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AmericaOne utilizes SPLASH code in America’s Cup Design Process

The AmericaOne design team relied heavily on computer simulation methodology throughout their International America’s Cup Class yacht design development process for America’s Cup XXX. One key ingredient in this effort was the use of SPLASH, a free-surface potential flow panel code developed by Bruce Rosen, president of South Bay Simulations, Inc. of Babylon, NY. SPLASH code applications were performed by AmericaOne design team member Dr. Warren Davis, a computational fluids dynamics expert and associate of Rosen’s at Northrup Grumman in Bethpage, NY where they apply their knowledge of applied aerodynamics to the development of advanced military aircraft.


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SPLASH calculation for candidate AmericaOne yacht design
SPLASH Code/South Bay Simulations, Inc.

SPLASH is a sophisticated flow simulation package capable of reliably computing pressure distributions and resultant forces around a variety of hull and appendage geometries, including keels, flaps, bulbs, winglets, and rudders. Automated modeling routines generate high fidelity panelizations of all the surfaces, including the free-surfaces waves. The code’s non-linear sinkage, trim and free-surface shape iteration routines are unique and essential elements of the package that contribute to the accuracy of the converged results. Lift, induced drag (drag due to lift) and wavemaking drag (drag associated with the energy in the free-surface waves created) forces are calculated for each specified speed, heel and yaw condition, along with roll and yaw moments plus final sinkage and trim of the hull. Being a potential flow SPLASH can not model the viscous (friction) drag directly, but its non-linear capabilities provide reliable wetted surface areas and pressure distributions which provide strong basis for enhanced accuracy in calculating the viscous drag components. SPLASH-generated hull with free surface waves geometries were utilized to perform full 3-d Navier-Stokes (includes viscous boundary layer effects) analyses to better study the subtler effects of hull shaping on total drag and performance.

            SPLASH also has unsteady performance modeling capabilities which were used to predict and compare motions and added resistance in waves of various appended hull models. Complete six degree-of-freedom motions capabilities were utilized for arbitrary incident wave lengths and headings with specified speeds, heel, yaw, flap and rudder angles. Both  steady and unsteady SPLASH simulations were used to evaluate and improve hull designs in the AmericaOne design effort.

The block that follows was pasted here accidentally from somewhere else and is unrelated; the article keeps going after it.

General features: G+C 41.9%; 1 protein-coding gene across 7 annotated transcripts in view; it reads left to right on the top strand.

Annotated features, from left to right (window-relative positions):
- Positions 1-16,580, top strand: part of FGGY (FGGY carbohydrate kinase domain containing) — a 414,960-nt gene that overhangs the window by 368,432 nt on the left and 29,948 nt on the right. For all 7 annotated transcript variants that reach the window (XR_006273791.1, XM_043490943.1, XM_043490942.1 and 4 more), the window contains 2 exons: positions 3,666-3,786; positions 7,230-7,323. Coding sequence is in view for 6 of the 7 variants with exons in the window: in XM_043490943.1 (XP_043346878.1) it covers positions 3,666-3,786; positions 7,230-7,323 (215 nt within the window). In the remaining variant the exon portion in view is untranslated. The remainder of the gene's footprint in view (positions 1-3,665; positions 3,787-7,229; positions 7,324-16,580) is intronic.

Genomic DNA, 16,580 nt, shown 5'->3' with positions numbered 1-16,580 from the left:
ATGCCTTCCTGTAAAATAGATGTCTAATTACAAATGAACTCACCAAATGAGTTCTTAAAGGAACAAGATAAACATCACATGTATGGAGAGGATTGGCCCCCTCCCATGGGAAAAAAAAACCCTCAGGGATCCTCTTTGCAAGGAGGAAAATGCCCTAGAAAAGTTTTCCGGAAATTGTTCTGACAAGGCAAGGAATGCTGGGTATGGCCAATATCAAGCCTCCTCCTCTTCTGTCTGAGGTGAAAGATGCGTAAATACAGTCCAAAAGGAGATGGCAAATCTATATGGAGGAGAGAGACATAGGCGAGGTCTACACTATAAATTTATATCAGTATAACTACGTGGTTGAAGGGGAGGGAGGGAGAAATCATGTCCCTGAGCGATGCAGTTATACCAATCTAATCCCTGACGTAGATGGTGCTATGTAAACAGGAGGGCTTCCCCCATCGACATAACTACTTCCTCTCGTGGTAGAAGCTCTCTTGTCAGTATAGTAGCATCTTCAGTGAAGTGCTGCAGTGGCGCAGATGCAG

The AmericaOne design team was able to establish electronic file transfer protocols to virtually automate the numerical model testing and performance analysis process.  Designs moved directly from the designers’ 3-d surface modeling software to SPLASH for hydrodynamic analysis, with those results passed to a hydro surface fitting program for input into the final VPP (Velocity Prediction Program) where equilibrium with the sail aero forces is computed to complete the performance simulation process on the total configuration. In this manner, SPLASH was used as a numerical towing tank to provide hydrodynamic data for each design, thus supplementing the traditional tow tank testing of scale models (which is time-consuming and expensive) and focusing the fewer required number of tests towards only the most promising performers. Over the course of the campaign, numerous designs were quickly and efficiently analyzed using SPLASH and evaluated using the VPP for trends in performance and guidance in the development of final candidate designs. Dr. Davis was able to deliver complete SPLASH results, containing100-200 test points (where each test point is a distinct setting of forward speed and heel, yaw, flap and rudder angles - mimicking actual tow tank tests) within 24 hours of receipt of a new design geometry file – a small fraction of the time and cost required to perform a tank test. These results formed a cornerstone of the AmericaOne hull design development program and illustrate how computer simulations are currently being used in yacht design to accelerate and enhance the developmental process.




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